Music and writing have always had a kind of consanguinity for me. I was never going to be an amazing singer, and I certainly didn’t have the patience to become an adequate guitarist. But, man, could I turn a phrase.

Using this prompt myself, I created an imaginary early 2000s-era emo band called The Annexation of Puerto Rico. Our songs are deep and meaningful, but all of our titles are reference-based.

Our first release was a self-produced EP titled Strange Things Are Afoot at the Circle-K, featuring six badass tracks:

  1. Roll For Initiative
  2. Your Beauty Effulgent
  3. Give It Up For Mr. Randy Watson
  4. Watch Out For ROUS’s
  5. Fuck You and Your Mint Condition Black Lotus
  6. Always Give’em The Wrong Advices

My imaginary narrative allowed for some success, especially at the local level. This led to our first full-length album, an LP called It’s Dangerous to go Alone, Take This.

The complete track list:

  1. Xanatos Wins Again
  2. Everything I Need to Know to be Successful in Life I Learned from Scary German Guy
  3. The Truffle Shuffle//Key to My Heart
  4. Party at Sabin’s Cabin
  5. Mike Dexter’s a God, Mike Dexter’s a Role Model
  6. Butt-crazy In Love
  7. You’d Never Talk to Jake Ryan Like This
  8. Did He Say ‘Making Fuck’?
  9. If Do Right, No Can Defense
  10. Everyone Makes Mistakes (Donna Martin Graduates)
  11. The Tragic Life of Gunnar Stahl
  12. I’m Bringing Rex His Lunch
  13. Last Ride of the Chocobo Brigade
Hidden Tracks:
  • Mike Dexter’s a…Vampire? (a reprise)
  • Party at Sabin’s Cabin (Adventure Club remix)
  • Thank You For Calling the Law Offices of Wolfram & Hart

I’ve gone back to this prompt over and over, to the extent many of these songs have lyrics. Some are just a few lines or stanza; others are complete and could be set to music today.

All of them have helped me get word on the page and overcome writer’s block.

This little exercise keeps me amused and bridges some synapses—and, above all, trick my brain into writing when it doesn’t want to.

Once the gears start turning on this stuff, sitting down and writing anything else is easier.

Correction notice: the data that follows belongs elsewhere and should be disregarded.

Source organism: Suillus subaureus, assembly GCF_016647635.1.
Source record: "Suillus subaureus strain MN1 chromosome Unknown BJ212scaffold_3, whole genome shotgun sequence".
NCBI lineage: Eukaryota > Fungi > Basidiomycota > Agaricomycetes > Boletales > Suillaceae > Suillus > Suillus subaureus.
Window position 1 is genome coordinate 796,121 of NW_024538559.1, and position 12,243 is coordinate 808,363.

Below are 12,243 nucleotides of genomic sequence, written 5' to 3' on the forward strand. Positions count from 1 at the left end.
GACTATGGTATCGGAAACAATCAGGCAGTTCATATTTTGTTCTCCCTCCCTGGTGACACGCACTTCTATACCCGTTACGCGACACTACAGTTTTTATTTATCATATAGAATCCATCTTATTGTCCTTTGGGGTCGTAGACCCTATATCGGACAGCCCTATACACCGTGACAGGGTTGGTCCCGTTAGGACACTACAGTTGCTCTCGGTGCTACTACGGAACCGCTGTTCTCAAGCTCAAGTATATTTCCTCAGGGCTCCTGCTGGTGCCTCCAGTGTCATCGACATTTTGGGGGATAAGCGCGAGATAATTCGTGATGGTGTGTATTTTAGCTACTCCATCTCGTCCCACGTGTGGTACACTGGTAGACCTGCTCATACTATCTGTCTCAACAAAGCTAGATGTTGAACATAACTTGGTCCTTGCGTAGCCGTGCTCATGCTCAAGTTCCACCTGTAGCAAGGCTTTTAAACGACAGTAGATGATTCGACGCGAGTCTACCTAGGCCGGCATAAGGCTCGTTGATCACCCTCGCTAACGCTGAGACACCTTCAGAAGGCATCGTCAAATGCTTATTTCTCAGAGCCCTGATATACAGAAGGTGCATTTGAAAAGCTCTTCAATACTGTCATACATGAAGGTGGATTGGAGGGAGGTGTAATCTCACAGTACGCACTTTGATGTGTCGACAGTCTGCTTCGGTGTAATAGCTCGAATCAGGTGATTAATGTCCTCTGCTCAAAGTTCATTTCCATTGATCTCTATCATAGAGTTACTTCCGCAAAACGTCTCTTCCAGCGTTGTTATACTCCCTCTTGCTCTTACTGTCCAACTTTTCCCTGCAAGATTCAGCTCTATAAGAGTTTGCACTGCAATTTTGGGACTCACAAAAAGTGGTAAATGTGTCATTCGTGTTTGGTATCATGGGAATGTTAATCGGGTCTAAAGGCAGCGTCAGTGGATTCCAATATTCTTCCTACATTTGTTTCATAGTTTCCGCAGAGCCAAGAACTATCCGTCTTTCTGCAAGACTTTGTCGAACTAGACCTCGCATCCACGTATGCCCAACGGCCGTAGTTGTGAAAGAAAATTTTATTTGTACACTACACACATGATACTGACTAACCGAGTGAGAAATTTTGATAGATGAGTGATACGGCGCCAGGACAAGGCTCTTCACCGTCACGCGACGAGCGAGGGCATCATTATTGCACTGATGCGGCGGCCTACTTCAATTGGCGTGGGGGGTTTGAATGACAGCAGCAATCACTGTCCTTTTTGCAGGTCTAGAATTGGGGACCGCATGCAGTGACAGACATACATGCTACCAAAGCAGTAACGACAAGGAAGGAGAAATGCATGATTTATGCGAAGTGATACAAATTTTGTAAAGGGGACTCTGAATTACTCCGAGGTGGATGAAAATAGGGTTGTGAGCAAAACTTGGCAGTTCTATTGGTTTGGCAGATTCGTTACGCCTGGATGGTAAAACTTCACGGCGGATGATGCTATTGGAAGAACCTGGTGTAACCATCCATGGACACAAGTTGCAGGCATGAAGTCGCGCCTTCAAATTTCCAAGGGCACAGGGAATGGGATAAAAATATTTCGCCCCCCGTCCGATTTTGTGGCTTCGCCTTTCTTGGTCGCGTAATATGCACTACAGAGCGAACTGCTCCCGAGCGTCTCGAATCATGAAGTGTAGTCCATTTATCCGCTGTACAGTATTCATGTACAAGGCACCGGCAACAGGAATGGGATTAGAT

You may not have the same relationship with music I do, but I know you’ll enjoy this exercise. And I have a very strong feeling it’ll open the door to the next prompt, which may lead to some of your most important content yet.

Give it a shot.

Who knows? Maybe our imaginary bands could tour together.

Don’t Just Write—Write Well

Overcoming writer’s block is a challenge for anyone, but I’ve got a lot of tricks up my sleeve to write productively and effectively.

As important as it is to just get words on paper, in the end, we all want to write something that matters, something that feels like us.

The key to this is finding and understanding your voice. This is what allows you to write to what’s important to you in a way that sounds and feels like you.

Your voice is your perspective, captured in the most authentic way, written to with style and authority.

And for myself, my clients, and you, it’s the most leverageable asset on earth: the only one so completely unique to you it cannot be replicated.

Your voice is inherent and inimitable.

Master it, and you can increase influence, impact, and income.

Effective writing will enhance your business, career, overall communication skills.

I’d like to help you with that. Click here and let’s chat.

  1. For clarity, I’m of the belief that everything is content. One of the primary advantages of creating a personality-driven brand is it allows you to write and publish just about anything and have it feed into your greater brand and content narratives. That said, in this context, let’s qualify content as being related to a lesson you want to teach, or anything connected to a product or service you offer.
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About The Author
John Romaniello is an author, consultant, and coach who helps people and brands find their voice through writing. He's published hundreds of articles, dozens of courses, and one New York Times bestselling book. Might wanna check out his Instagram, he's pretty easy on the eyes.